Gearhart was disabled because Gearhart did not base his alleged disability on physical
impairment, and because no medical evidence suggested physical impairment.
Moreover, Gearhart worked with left shoulder pain when he worked on river boats.34
A reasonable mind would accept the evidence as sufficient to support the conclusion
that Gearhart was not disabled due to his left shoulder. Thus substantial evidence
supported the ALJ’s decision.35
Conclusion. Substantial evidence supported the ALJ’s decision denying
Gearhart’s applications. The ALJ made no harmful legal error. For these reasons, the
court DENIES Gearhart’s request for relief (docket entry # 2) and AFFIRMS the decision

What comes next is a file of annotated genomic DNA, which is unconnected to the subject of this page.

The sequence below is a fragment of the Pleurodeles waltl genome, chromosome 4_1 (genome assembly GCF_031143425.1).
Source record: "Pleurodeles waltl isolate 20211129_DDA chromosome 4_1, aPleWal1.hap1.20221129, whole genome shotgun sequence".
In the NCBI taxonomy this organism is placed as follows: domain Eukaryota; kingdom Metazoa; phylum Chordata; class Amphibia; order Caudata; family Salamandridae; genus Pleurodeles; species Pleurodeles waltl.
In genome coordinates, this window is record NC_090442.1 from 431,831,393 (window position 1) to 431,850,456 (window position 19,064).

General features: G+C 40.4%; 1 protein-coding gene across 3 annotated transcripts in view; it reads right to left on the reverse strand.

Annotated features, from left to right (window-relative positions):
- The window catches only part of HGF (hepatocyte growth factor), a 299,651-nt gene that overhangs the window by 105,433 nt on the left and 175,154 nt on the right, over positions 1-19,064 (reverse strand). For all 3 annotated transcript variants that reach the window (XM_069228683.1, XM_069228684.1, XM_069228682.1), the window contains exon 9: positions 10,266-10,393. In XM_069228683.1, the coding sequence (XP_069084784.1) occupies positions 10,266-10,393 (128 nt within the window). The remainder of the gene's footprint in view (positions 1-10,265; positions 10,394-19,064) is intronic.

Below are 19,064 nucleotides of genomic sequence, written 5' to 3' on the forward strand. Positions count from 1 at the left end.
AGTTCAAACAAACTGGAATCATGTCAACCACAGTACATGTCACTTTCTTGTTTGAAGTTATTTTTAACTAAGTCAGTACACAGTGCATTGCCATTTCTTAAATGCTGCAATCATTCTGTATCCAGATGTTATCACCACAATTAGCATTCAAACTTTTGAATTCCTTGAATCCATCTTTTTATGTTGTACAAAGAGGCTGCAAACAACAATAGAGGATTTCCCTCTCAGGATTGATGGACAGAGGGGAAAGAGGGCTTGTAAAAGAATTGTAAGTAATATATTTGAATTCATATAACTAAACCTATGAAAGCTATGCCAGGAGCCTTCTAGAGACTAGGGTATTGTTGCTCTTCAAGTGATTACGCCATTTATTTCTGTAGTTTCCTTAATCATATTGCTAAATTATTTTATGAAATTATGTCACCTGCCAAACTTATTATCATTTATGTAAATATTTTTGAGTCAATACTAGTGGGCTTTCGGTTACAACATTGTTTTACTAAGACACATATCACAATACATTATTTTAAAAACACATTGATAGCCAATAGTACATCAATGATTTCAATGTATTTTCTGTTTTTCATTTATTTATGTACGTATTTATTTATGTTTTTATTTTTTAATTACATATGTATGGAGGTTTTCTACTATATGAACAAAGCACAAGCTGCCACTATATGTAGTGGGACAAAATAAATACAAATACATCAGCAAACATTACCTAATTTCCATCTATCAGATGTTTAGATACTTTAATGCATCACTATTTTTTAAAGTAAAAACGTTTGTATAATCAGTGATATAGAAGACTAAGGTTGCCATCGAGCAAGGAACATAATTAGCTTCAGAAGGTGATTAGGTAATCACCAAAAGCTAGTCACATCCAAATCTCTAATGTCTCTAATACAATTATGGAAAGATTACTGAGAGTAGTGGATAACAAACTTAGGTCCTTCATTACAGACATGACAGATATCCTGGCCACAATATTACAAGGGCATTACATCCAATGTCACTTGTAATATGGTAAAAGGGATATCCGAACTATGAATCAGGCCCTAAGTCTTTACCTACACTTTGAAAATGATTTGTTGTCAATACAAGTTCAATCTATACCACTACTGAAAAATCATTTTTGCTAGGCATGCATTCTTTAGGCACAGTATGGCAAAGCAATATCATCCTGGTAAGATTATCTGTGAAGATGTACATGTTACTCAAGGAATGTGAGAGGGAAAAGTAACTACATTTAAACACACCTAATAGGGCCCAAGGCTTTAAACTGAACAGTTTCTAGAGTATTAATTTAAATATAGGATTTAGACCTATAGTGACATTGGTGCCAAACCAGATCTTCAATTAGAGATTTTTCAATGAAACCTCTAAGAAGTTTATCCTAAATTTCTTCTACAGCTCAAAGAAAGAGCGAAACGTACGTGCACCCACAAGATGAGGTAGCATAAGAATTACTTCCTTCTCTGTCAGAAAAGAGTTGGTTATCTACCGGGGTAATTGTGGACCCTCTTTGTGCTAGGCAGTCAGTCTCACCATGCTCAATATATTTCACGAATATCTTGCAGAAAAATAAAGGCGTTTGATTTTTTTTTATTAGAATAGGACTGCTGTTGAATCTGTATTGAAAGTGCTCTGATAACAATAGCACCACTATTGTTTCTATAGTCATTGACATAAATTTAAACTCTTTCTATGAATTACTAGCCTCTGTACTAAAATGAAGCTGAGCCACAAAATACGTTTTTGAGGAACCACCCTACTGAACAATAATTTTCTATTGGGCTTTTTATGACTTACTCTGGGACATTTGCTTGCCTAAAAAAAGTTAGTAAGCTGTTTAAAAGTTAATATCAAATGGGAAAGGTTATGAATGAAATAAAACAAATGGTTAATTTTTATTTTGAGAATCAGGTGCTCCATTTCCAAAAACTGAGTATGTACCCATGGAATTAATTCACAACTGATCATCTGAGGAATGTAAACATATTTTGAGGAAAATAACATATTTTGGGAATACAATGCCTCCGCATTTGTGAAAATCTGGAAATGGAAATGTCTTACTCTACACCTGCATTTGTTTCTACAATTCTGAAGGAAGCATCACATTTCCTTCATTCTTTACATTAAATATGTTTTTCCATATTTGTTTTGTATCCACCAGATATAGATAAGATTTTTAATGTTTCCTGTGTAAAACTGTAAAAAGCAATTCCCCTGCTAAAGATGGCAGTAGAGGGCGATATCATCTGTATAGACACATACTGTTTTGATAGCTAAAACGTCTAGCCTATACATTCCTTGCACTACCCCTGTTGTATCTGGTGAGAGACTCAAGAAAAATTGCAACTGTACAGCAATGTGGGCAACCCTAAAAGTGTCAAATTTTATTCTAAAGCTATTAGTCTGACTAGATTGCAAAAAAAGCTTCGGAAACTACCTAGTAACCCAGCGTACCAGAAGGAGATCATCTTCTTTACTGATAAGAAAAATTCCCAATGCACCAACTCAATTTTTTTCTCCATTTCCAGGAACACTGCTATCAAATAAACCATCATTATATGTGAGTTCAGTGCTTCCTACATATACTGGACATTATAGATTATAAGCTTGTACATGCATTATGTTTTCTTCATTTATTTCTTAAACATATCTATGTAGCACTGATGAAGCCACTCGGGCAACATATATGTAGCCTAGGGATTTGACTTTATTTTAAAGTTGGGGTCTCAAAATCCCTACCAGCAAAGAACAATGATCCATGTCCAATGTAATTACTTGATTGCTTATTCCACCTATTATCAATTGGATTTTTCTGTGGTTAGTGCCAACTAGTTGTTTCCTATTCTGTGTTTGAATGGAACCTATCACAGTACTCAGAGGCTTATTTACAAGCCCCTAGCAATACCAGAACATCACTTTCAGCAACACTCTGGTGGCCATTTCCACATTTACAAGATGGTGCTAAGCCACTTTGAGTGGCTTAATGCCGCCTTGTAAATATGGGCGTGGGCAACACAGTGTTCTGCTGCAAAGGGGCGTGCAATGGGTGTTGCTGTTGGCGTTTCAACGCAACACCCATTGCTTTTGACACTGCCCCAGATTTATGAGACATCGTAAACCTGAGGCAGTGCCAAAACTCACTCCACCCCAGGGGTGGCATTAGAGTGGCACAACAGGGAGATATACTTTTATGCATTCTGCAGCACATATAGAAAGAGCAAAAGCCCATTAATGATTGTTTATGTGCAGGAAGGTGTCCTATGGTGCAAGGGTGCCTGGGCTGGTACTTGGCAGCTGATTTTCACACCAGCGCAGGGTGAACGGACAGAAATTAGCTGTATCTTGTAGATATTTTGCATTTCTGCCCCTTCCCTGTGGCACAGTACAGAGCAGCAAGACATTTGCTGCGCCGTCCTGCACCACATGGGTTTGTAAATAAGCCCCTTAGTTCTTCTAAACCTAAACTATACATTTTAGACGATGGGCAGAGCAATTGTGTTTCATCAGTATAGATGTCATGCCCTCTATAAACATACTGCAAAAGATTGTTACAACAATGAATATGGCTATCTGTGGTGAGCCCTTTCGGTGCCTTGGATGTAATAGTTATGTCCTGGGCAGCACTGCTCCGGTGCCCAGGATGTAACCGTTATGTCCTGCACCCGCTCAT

denying the applications.
It is so ordered this 10th day of January, 2013.
United States Magistrate Judge
SSA record at p. 321 (on Mar. 12, 2005, reporting pulled muscle in left shoulder
while working on river boat and seeking pain medication); p. 304 (on Apr. 21, 2005,
reporting slow improvement in left shoulder and plans to work as a carpenter); p. 304
(on Dec. 1, 2006, reporting return to river boat work, although left shoulder was tender
and sore); p. 690 (on Jan. 19, 2007, complaining about left shoulder pain and reporting
work on tow boat); p. 696 (on Feb. 9, 2009, complaining about left shoulder after using
chainsaw to remove broken tree limbs); p. 694 (on Mar. 9, 2009, complaining about left
shoulder pain and injury to left elbow incurred while working at rice and grain facility);
p. 45 (testifying that he worked with the pulled muscle in his left shoulder).
See Britton, 908 F.2d at 330.